The method of the invention also has the advantage of computational efficiency. The rational quadratic function used by the invention does not require the two-dimensional calculations needed to find surface normals. Because of the robust properties of the rational quadratic function coupled with the ability of a neural-network to function as a universal approximator, enables the invention to efficiently encompass a wider set of non-linear functions than is possible with simple bit-shifting. This improves the robustness of the invention over the prior art.
The invention has the advantage of not requiring frequency analysis based on a two-dimensional Fourier transform, a computationally intense operation. The disclosed invention performs all operations in the spatial domain and thereby presents a faster, simpler and more robust solution.
The present invention has the advantage that the use of a rational quadratic computational model yields improved image quality. Also the use of a neural network as a universal approximator considerably simplifies the system, making it more robust.
The use of the rational quadratic computational model overcomes the drawbacks of Hrytzak. Adaptive switching adds the complexity of the algorithm by requiring complex control circuitry. The use of a neural network as a universal approximator trained to emulate the rational quadratic function obviates the need for such complex control circuitry.
FIG. 1 graphs the output of the invention (solid line) compared to the output of linear interpolation (dashed line). The invention is clearly superior in that it generates a smooth function and has stepper (sharper) slopes in regions of transition. Input control data is show as diamonds.
FIG. 2 graphs the output of the invention (solid line) compared to the output of cubic convolution interpolation (dashed line). The invention is clearly superior in that it never overshoots nor undershoots the input and has steeper (sharper) slopes in regions of transition. Input control data is shown as diamonds.
FIG. 3 is a block diagram of a digital image acquisition system.
FIG. 4 is a block diagram of and image processor for carrying out the method of the present invention.
FIG. 5 shows in block diagram form the major method steps of the invention.
FIG. 5a shows the flow of computation outlining the algorithm for the derivative calculations.
FIG. 6 shows in a detailed explanation of the Weight Estimation Sub-system (box 520). In block diagram form the major operations involved in the weight estimation are shown.
FIG. 7 shows a detailed explanation of how the Weight Estimation system sketched in FIG. 6 is implemented in the context of an image processor sketched in FIG. 4. A central processing unit acts on inputs to realize the functionality shown in FIG. 6 as pluralities of numerical values stored in computer memory. FIG. 8 and FIG. 9 have similar contextual explanations.
FIG. 8 shows a detailed explanation of the derivative estimation sub-systems of box 510 and box 550. In block diagram form the major operations involved in derivative estimation are shown. FIG. 8 is to be implicitly understood in the context of an image processing system in the same way that FIG. 7 explicitly provides a understanding for FIG. 6.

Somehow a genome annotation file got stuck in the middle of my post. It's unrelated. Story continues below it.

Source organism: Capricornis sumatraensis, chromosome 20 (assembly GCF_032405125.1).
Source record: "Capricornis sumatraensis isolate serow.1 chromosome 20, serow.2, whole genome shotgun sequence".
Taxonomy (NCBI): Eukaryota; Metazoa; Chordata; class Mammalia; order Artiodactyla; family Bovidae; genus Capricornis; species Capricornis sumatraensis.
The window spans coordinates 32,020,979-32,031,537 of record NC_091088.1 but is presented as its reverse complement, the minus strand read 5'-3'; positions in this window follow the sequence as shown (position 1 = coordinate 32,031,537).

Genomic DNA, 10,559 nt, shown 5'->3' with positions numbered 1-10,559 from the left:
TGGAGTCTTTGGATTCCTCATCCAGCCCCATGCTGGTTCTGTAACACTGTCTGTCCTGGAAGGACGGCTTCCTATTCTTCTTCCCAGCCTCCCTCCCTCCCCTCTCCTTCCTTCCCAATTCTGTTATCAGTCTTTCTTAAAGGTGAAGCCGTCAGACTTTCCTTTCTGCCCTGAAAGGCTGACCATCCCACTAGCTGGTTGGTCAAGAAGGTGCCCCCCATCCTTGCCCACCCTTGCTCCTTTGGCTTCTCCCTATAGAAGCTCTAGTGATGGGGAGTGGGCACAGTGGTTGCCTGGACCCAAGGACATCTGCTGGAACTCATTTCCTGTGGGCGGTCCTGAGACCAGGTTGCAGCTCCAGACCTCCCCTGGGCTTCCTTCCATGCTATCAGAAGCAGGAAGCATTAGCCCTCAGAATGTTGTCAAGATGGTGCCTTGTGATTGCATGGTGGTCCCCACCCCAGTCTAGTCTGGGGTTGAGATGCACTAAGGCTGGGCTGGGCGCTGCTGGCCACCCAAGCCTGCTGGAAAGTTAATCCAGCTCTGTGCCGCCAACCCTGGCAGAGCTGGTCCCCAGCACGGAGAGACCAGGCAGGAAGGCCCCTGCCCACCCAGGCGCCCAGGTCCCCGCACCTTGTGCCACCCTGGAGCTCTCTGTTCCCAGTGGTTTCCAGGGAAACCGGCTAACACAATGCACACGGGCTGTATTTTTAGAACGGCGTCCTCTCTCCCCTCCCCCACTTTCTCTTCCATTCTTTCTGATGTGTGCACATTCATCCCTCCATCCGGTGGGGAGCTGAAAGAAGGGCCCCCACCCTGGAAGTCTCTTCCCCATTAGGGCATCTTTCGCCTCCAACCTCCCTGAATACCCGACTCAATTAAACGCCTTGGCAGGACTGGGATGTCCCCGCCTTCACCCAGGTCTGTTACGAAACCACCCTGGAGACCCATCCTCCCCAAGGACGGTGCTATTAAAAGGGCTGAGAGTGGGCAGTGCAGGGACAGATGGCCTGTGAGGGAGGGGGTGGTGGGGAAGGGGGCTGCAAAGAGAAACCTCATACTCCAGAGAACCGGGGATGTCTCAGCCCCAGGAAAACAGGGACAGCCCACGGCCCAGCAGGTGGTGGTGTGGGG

FIG. 9 shows a detailed explanation of the interpolated value estimation systems of box 530 and box 555. FIG. 9 is to be implicitly understood in the context of an image processing system in the same way that FIG. 7 explicitly provides a understanding for FIG. 6.
FIG. 10 shows the architecture of a multi-layer perception neural network which can be trained to approximate the derivative estimation functionality of box 310 and box 350. The neural network, once trained has the advantage of eliminating the complex logical operations, iterations, and if statements presented in FIG. 8. The neural network shown in FIG. 10 is, therefore, a computationally superior alternative embodiment of the derivative estimation functionality of box 310 and box 350.
FIG. 11 shows the architecture of a multi-layer perception neural network which can be trained to approximate the interpolated value estimation functionality of box 340 and box 355. The neural network, once trained has the advantage of eliminating the singularities caused by divide by zero errors presented in FIG. 9. The neural network can also be trained to generate output normalized to the limits of the systems of FIG. 3 and FIG. 4. The neural network shown in FIG. 11 is, therefore, a more robust alternative embodiment of the interpolated value estimation functionality of box 530 and box 355.
The present invention provides an efficient method for interpolation of a digital image based on rational quadratic functions (Delbourgo, R., and Gregory, J. A., C2 Rational Quadratic Spline Interpolation to Monotonic Data, IMA Journal of Numerical Analysis, Vol. 3, 1983, pp. 141-152). This method has several advantages including the elimination of artifacts characteristic of cubic spline interpolation and improved sharpness characteristics.
FIG. 1 demonstrates the superiority of the invention over linear interpolation. FIG. 1 graphs the output of the invention (solid line) compared to the output of linear interpolation (dashed line). The invention is clearly superior in that it generates a smooth function and has stepper (sharper) slopes in regions of transition. Input control data is show as diamonds.